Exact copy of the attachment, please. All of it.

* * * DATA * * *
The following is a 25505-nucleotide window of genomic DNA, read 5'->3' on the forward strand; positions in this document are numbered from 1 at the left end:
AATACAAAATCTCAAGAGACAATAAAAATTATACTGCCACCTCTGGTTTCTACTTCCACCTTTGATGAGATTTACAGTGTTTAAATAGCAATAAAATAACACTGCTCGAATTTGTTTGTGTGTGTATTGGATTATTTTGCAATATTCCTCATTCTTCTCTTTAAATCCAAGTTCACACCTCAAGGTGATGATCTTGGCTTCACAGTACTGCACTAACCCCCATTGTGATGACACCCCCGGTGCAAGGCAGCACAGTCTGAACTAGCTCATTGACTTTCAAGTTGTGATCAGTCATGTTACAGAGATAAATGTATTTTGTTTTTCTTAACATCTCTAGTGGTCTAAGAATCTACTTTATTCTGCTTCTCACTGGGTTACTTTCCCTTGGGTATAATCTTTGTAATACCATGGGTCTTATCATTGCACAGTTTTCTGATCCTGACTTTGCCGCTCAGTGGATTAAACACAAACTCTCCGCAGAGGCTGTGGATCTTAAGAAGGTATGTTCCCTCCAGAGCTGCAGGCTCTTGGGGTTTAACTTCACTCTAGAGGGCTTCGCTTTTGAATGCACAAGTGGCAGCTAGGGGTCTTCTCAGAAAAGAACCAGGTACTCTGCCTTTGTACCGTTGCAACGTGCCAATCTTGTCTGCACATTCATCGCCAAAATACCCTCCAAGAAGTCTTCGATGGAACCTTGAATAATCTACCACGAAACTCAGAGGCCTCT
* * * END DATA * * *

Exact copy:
The following is a 25505-nucleotide window of genomic DNA, read 5'->3' on the forward strand; positions in this document are numbered from 1 at the left end:
AATACAAAATCTCAAGAGACAATAAAAATTATACTGCCACCTCTGGTTTCTACTTCCACCTTTGATGAGATTTACAGTGTTTAAATAGCAATAAAATAACACTGCTCGAATTTGTTTGTGTGTGTATTGGATTATTTTGCAATATTCCTCATTCTTCTCTTTAAATCCAAGTTCACACCTCAAGGTGATGATCTTGGCTTCACAGTACTGCACTAACCCCCATTGTGATGACACCCCCGGTGCAAGGCAGCACAGTCTGAACTAGCTCATTGACTTTCAAGTTGTGATCAGTCATGTTACAGAGATAAATGTATTTTGTTTTTCTTAACATCTCTAGTGGTCTAAGAATCTACTTTATTCTGCTTCTCACTGGGTTACTTTCCCTTGGGTATAATCTTTGTAATACCATGGGTCTTATCATTGCACAGTTTTCTGATCCTGACTTTGCCGCTCAGTGGATTAAACACAAACTCTCCGCAGAGGCTGTGGATCTTAAGAAGGTATGTTCCCTCCAGAGCTGCAGGCTCTTGGGGTTTAACTTCACTCTAGAGGGCTTCGCTTTTGAATGCACAAGTGGCAGCTAGGGGTCTTCTCAGAAAAGAACCAGGTACTCTGCCTTTGTACCGTTGCAACGTGCCAATCTTGTCTGCACATTCATCGCCAAAATACCCTCCAAGAAGTCTTCGATGGAACCTTGAATAATCTACCACGAAACTCAGAGGCCTCT